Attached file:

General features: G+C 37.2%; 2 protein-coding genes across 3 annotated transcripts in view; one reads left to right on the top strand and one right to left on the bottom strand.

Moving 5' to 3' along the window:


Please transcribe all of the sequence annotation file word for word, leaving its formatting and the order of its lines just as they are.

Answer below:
General features: G+C 37.2%; 2 protein-coding genes across 3 annotated transcripts in view; one reads left to right on the top strand and one right to left on the bottom strand.

Moving 5' to 3' along the window: